That summer, the couple said, they began hearing rumblings that Wilson's Niger trip was going to become public, and perhaps in a way to mischaracterize his involvement and his findings. So Wilson opted for pre-emptive action by writing an oped piece that ran in the New York Times on July 6, 2003. In the article, he said the Niger report was wrong, and cited his trip.
Soon after, syndicated columnist Novak wrote that Wilson had been sent to Niger by his wife, a CIA operative. Novak identified her by name.
Plame Wilson said she then knew that "my career is done," and that the lives of untold CIA contacts around the world were in danger. The controversy also killed her husband's growing consulting business, the couple said.
A special prosecutor subsequently dove into the matter, which resulted in the indictment and conviction of Lewis "Scooter" Libby, top aide to Vice President Dick Cheney.
The Wilsons filed suit in 2006 against Libby, Cheney, Bush adviser Karl Rove and other administration officials. The case was dismissed in 2008.
In the meantime, the couple wrote two books. One of them, Plame Wilson's memoir "Fair Game," was made into a movie in 2010 featuring actors Sean Penn as Wilson and Naomi Watts as Plame Wilson.
The couple and their two young children moved from Washington to Santa Fe, N.M., to start a new life.
The Wilsons said their aims now include making it more difficult for any administration, Republican or Democrat, to put the nation's security at risk by disclosing the identities of covert national-security officials or undercover operations because of politics.
The couple said their lives were in turmoil for eight years because, as Wilson put it, "I stood up and challenged the administration for its abuse of the facts."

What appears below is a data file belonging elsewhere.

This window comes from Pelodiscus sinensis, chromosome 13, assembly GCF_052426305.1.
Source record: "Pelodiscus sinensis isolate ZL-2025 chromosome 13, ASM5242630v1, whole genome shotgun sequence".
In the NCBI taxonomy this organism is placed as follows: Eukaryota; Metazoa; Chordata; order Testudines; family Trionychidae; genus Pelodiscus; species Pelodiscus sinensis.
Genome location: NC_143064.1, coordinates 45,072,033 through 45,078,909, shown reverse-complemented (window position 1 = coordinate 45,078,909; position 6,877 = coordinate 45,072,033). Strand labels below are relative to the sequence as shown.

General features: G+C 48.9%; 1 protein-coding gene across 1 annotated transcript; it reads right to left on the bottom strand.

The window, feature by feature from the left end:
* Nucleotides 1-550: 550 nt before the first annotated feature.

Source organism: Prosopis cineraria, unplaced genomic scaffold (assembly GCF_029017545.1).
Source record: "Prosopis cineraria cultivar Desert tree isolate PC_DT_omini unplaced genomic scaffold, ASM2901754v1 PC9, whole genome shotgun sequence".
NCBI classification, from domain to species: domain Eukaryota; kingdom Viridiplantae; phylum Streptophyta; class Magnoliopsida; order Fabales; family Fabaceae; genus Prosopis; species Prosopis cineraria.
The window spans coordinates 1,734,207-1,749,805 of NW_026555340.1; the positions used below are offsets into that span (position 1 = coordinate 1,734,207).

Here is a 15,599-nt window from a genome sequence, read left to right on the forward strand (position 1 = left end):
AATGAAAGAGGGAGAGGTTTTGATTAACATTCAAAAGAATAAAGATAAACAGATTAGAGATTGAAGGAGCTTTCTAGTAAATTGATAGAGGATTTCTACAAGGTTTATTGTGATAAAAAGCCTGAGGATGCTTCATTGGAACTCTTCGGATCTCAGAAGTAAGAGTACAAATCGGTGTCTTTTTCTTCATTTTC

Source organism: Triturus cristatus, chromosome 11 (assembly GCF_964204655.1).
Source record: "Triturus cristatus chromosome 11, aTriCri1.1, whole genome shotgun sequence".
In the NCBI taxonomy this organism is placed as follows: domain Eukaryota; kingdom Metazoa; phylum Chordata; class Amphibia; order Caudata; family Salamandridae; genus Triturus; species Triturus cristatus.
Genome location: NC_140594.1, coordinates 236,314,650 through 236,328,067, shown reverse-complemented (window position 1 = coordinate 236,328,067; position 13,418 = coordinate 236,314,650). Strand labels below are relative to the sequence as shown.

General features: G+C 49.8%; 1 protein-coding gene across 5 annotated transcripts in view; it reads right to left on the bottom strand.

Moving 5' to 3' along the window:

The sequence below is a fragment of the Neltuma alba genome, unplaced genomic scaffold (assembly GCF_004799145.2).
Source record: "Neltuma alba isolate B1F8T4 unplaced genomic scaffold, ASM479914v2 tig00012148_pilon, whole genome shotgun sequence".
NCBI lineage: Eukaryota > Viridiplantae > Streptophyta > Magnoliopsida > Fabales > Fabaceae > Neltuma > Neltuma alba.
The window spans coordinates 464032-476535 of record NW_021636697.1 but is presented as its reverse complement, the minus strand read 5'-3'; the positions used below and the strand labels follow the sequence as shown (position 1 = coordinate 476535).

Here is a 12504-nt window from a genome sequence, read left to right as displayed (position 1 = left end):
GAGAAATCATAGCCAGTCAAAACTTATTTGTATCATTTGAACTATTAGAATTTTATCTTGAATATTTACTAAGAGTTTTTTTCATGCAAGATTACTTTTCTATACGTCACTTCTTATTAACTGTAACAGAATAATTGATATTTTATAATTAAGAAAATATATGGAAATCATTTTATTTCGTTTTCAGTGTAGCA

He faulted the press, early on, for being too quick to embrace Bush officials' assertions, including those that disparaged Plame Wilson.
They also remain critics of the reasons used for getting the United States into a longstanding, expensive war in Iraq that killed about 4,500 American troops, and wounded far more, along with tens of thousands of Iraqis.
"We were misled into a war of choice," Wilson said.
He added that he also believes that Cheney would have been indicted, "had Scooter Libby told the truth."
However, Wilson did offer praise for then-U.S. Attorney General John Ashcroft, who he said showed integrity by appropriately recusing himself from the investigation into the outing of Plame Wilson. Ashcroft's action led to the appointment of the special prosecutor.
Looking ahead, the Wilsons said they hoped Americans would now be wary of new calls by some Republicans to consider waging a war with Iran.
Joe Wilson paraphrased a warning more than 200 years from Ben Franklin, who declared in 1787 that it was up to individual Americans to protect the republic that had just been created.
With that admonition in mind, Wilson offered measured praise for the tea party and Occupy Wall Street movements. Regardless of their beliefs, he said, such activism highlighted the political energy and interest that average Amercans need to embrace if the nation -- and its liberties -- are to survive.
"In order for us to have another 230 years," Wilson said, "we really need to get off our butts."